Ch 4: Drama for 10th Grade: Homeschool Curriculum

About This Chapter

The Drama unit of this 10th Grade English Homeschool course is designed to help homeschooled students learn about aspects of drama. Parents can use the short videos to introduce topics, break up lessons and keep students engaged.

Who's it for?

This unit of our 10th Grade English Homeschool course will benefit any student who is trying to learn about drama. There is no faster or easier way to learn about drama for 10th grade. Among those who would benefit are:

  • Students who require an efficient, self-paced course of study to learn about the elements of drama, interpretation of dialogue from a script, the structure of a drama, stage directions and character motivation.
  • Homeschool parents looking to spend less time preparing lessons and more time teaching.
  • Homeschool parents who need an English curriculum that appeals to multiple learning types (visual or auditory).
  • Gifted students and students with learning differences.

How it works:

  • Students watch a short, fun video lesson that covers a specific unit topic.
  • Students and parents can refer to the video transcripts to reinforce learning.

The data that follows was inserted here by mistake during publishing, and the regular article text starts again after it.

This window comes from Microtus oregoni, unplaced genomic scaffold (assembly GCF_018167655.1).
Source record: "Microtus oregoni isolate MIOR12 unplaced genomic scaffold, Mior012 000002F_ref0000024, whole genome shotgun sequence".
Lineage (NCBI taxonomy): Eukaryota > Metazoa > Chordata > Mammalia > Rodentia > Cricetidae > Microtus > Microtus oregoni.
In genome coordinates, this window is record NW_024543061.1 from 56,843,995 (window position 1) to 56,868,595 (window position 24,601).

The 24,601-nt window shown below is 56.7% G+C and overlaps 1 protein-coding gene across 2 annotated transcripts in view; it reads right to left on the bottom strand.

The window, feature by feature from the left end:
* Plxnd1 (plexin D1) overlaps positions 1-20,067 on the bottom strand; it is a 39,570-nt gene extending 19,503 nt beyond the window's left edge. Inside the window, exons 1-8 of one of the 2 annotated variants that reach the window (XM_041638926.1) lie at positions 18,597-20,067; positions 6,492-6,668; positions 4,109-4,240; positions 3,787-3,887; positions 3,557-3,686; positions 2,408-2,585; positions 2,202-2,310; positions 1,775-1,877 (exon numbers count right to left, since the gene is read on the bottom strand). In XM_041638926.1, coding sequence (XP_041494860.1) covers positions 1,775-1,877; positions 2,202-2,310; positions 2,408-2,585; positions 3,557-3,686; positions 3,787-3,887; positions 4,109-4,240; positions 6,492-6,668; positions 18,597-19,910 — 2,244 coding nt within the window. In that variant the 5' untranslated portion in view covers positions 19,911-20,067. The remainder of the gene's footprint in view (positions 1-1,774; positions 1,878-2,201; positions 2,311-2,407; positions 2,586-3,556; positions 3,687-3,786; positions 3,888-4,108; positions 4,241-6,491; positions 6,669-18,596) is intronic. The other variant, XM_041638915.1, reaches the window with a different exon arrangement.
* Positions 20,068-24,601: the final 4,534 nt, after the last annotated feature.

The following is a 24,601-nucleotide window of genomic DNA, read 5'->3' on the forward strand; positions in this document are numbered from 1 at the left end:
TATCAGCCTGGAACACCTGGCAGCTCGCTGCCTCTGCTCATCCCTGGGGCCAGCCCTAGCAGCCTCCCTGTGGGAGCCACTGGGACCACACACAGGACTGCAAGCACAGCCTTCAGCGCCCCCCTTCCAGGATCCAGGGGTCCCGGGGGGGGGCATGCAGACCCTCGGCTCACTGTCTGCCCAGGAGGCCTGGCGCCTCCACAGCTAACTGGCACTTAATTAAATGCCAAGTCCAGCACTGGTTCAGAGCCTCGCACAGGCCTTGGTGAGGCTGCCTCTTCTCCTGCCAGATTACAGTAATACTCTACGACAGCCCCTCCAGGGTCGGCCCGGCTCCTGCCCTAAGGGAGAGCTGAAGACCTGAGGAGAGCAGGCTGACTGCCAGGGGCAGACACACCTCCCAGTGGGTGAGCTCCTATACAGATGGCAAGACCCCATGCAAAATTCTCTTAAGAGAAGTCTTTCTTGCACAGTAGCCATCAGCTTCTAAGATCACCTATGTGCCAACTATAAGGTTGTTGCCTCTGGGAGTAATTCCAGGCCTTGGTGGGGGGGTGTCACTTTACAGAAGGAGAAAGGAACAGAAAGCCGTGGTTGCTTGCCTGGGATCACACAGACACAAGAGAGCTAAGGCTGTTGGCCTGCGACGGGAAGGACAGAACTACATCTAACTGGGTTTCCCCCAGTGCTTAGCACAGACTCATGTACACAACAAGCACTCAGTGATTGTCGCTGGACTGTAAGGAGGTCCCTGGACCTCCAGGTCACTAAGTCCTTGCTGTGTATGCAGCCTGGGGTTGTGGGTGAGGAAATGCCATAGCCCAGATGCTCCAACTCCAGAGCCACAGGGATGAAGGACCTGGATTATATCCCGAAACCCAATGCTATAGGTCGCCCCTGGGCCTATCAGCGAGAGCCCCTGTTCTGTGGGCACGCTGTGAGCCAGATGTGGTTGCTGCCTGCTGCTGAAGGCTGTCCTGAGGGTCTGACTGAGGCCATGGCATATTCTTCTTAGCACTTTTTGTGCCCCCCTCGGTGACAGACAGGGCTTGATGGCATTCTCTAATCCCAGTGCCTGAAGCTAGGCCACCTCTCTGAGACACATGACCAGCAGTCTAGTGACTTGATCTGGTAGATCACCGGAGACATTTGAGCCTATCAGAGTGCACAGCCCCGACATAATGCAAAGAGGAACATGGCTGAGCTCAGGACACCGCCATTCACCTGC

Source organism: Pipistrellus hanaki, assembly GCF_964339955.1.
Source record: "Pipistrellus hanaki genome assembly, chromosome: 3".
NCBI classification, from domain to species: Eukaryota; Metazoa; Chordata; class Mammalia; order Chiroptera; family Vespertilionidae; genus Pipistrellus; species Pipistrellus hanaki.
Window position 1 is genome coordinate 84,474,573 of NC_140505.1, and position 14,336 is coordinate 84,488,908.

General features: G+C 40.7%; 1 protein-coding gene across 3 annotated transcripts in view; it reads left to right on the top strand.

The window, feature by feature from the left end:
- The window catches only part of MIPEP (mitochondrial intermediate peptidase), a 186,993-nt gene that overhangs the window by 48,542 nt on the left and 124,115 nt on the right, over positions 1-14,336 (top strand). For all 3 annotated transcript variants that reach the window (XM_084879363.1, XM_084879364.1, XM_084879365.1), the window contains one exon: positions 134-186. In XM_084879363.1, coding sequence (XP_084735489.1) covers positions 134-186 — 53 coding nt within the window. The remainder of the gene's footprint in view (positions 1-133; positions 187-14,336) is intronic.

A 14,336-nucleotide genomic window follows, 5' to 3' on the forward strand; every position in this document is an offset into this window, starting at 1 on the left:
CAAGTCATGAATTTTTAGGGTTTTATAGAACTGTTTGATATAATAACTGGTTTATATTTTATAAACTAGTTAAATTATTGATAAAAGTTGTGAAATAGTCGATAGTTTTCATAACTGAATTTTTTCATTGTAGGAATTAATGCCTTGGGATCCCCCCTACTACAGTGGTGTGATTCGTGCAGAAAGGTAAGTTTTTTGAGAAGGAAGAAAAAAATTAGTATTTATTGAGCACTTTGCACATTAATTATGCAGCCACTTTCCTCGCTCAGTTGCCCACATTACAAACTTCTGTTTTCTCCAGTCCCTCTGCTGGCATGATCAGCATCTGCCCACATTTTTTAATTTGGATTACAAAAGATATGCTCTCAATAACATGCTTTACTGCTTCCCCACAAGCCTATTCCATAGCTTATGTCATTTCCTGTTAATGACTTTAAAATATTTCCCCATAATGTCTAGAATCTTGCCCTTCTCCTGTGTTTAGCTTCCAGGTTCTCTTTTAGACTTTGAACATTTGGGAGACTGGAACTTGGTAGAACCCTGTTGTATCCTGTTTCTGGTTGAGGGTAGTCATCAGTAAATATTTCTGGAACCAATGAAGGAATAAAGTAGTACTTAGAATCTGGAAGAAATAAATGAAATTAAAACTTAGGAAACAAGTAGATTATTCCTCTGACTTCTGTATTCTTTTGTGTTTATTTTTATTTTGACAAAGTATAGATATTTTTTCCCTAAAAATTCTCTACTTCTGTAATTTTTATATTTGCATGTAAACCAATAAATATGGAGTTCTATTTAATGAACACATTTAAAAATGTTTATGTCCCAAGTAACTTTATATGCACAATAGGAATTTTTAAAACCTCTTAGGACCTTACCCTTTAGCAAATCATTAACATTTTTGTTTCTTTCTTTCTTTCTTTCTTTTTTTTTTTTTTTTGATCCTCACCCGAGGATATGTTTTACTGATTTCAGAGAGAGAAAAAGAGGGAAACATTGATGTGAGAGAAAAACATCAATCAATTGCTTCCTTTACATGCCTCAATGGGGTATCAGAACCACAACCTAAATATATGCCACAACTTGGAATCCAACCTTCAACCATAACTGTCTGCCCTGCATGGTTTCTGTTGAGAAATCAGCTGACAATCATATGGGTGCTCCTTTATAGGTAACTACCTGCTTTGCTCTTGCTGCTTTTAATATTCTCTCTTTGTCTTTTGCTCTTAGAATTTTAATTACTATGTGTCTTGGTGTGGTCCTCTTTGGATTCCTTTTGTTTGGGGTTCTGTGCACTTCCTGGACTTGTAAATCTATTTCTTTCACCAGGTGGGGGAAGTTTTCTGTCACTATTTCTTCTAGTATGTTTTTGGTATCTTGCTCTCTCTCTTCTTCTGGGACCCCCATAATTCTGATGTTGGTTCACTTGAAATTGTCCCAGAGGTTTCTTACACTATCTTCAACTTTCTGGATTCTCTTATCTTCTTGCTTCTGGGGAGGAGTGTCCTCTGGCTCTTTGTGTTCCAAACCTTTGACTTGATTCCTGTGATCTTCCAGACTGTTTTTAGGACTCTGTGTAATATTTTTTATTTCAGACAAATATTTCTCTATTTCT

• Short quizzes and a drama for 10th grade unit exam confirm understanding or identify any topics that require review.

Drama for 10th Grade Unit Objectives:

  • Learn about characters, plot, setting and symbolism.
  • Explore exposition, rising action, climax, falling action and resolution.
  • Understand how to read and interpret dialogue from a script or play.
  • Interpret the main idea and purpose of a scene.
  • Observe the use of punctuation in drama dialogues.
  • Explain stage directions in a drama.
  • Make inferences about the mood in dramas.
  • Meet Tennessee Williams and Arthur Miller, and study several of their well-known plays.

15 Lessons in Chapter 4: Drama for 10th Grade: Homeschool Curriculum
Test your knowledge with a 30-question chapter practice test
Elements of Drama: Characters, Plot, Setting & Symbolism

1. Elements of Drama: Characters, Plot, Setting & Symbolism

Have you ever wondered how actors in a play can convey a story without the audience reading the script? Watch and learn how playwrights use dramatic elements to tell a story on the stage.

Plot Elements in Drama: From Exposition to Resolution

2. Plot Elements in Drama: From Exposition to Resolution

Plays follow a predictable pattern that is referred to as their dramatic structure. In this lesson, you'll learn the five parts of dramatic structure, and you'll have the opportunity to test yourself at the end with a short quiz.

Drama Structure: Acts, Scenes, Prologue & Epilogue

3. Drama Structure: Acts, Scenes, Prologue & Epilogue

Plays have a definite structure that can include a prologue, acts, scenes, and an epilogue. In this lesson, you'll learn about each of those parts and how they fit together to form a play.

Reading & Interpreting Dialogue from a Script or Play

4. Reading & Interpreting Dialogue from a Script or Play

Interpreting lines from a play means more than understanding the definitions of the words. In this lesson, you'll learn how to tap into the emotional content of lines and develop an interpretation.

Interpreting the Main Idea and Purpose of a Scene

5. Interpreting the Main Idea and Purpose of a Scene